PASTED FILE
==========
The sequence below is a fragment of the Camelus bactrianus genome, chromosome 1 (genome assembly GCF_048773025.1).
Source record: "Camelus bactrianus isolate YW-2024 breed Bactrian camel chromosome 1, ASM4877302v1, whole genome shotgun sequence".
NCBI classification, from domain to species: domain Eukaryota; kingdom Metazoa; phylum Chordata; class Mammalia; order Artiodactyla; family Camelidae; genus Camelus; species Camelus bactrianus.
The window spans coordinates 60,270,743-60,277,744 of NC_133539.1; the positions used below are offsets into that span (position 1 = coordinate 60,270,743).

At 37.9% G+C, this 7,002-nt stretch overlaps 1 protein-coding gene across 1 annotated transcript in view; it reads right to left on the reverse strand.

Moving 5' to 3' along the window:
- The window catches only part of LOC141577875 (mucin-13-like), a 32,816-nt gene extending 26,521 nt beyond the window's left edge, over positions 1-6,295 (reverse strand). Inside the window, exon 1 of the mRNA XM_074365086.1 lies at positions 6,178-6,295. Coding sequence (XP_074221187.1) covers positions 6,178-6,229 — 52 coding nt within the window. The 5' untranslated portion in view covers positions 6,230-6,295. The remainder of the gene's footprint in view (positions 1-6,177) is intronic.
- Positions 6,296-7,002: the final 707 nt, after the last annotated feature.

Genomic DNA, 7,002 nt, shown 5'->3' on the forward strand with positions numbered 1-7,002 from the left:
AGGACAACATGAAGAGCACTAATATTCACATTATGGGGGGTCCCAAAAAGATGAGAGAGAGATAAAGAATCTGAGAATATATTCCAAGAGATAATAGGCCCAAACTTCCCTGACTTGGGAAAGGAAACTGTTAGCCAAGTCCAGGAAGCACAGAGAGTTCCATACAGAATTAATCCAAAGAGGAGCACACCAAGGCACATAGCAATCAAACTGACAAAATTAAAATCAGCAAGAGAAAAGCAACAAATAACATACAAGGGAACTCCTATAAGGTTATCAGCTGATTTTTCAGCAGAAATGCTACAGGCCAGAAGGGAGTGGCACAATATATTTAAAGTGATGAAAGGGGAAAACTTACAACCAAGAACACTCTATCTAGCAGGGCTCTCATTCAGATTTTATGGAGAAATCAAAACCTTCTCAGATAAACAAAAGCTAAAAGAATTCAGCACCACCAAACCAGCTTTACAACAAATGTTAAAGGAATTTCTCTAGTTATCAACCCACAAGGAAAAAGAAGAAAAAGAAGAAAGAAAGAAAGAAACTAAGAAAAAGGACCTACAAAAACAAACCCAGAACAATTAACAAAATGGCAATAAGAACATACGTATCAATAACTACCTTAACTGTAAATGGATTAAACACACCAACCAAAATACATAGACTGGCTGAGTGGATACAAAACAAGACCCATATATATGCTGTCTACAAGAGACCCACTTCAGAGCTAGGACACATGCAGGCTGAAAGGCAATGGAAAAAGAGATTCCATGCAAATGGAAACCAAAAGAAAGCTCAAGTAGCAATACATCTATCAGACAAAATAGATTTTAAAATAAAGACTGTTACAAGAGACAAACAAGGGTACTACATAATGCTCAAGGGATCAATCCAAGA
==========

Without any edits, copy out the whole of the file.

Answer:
The sequence below is a fragment of the Camelus bactrianus genome, chromosome 1 (genome assembly GCF_048773025.1).
Source record: "Camelus bactrianus isolate YW-2024 breed Bactrian camel chromosome 1, ASM4877302v1, whole genome shotgun sequence".
NCBI classification, from domain to species: domain Eukaryota; kingdom Metazoa; phylum Chordata; class Mammalia; order Artiodactyla; family Camelidae; genus Camelus; species Camelus bactrianus.
The window spans coordinates 60,270,743-60,277,744 of NC_133539.1; the positions used below are offsets into that span (position 1 = coordinate 60,270,743).

At 37.9% G+C, this 7,002-nt stretch overlaps 1 protein-coding gene across 1 annotated transcript in view; it reads right to left on the reverse strand.

Moving 5' to 3' along the window:
- The window catches only part of LOC141577875 (mucin-13-like), a 32,816-nt gene extending 26,521 nt beyond the window's left edge, over positions 1-6,295 (reverse strand). Inside the window, exon 1 of the mRNA XM_074365086.1 lies at positions 6,178-6,295. Coding sequence (XP_074221187.1) covers positions 6,178-6,229 — 52 coding nt within the window. The 5' untranslated portion in view covers positions 6,230-6,295. The remainder of the gene's footprint in view (positions 1-6,177) is intronic.
- Positions 6,296-7,002: the final 707 nt, after the last annotated feature.

Genomic DNA, 7,002 nt, shown 5'->3' on the forward strand with positions numbered 1-7,002 from the left:
AGGACAACATGAAGAGCACTAATATTCACATTATGGGGGGTCCCAAAAAGATGAGAGAGAGATAAAGAATCTGAGAATATATTCCAAGAGATAATAGGCCCAAACTTCCCTGACTTGGGAAAGGAAACTGTTAGCCAAGTCCAGGAAGCACAGAGAGTTCCATACAGAATTAATCCAAAGAGGAGCACACCAAGGCACATAGCAATCAAACTGACAAAATTAAAATCAGCAAGAGAAAAGCAACAAATAACATACAAGGGAACTCCTATAAGGTTATCAGCTGATTTTTCAGCAGAAATGCTACAGGCCAGAAGGGAGTGGCACAATATATTTAAAGTGATGAAAGGGGAAAACTTACAACCAAGAACACTCTATCTAGCAGGGCTCTCATTCAGATTTTATGGAGAAATCAAAACCTTCTCAGATAAACAAAAGCTAAAAGAATTCAGCACCACCAAACCAGCTTTACAACAAATGTTAAAGGAATTTCTCTAGTTATCAACCCACAAGGAAAAAGAAGAAAAAGAAGAAAGAAAGAAAGAAACTAAGAAAAAGGACCTACAAAAACAAACCCAGAACAATTAACAAAATGGCAATAAGAACATACGTATCAATAACTACCTTAACTGTAAATGGATTAAACACACCAACCAAAATACATAGACTGGCTGAGTGGATACAAAACAAGACCCATATATATGCTGTCTACAAGAGACCCACTTCAGAGCTAGGACACATGCAGGCTGAAAGGCAATGGAAAAAGAGATTCCATGCAAATGGAAACCAAAAGAAAGCTCAAGTAGCAATACATCTATCAGACAAAATAGATTTTAAAATAAAGACTGTTACAAGAGACAAACAAGGGTACTACATAATGCTCAAGGGATCAATCCAAGA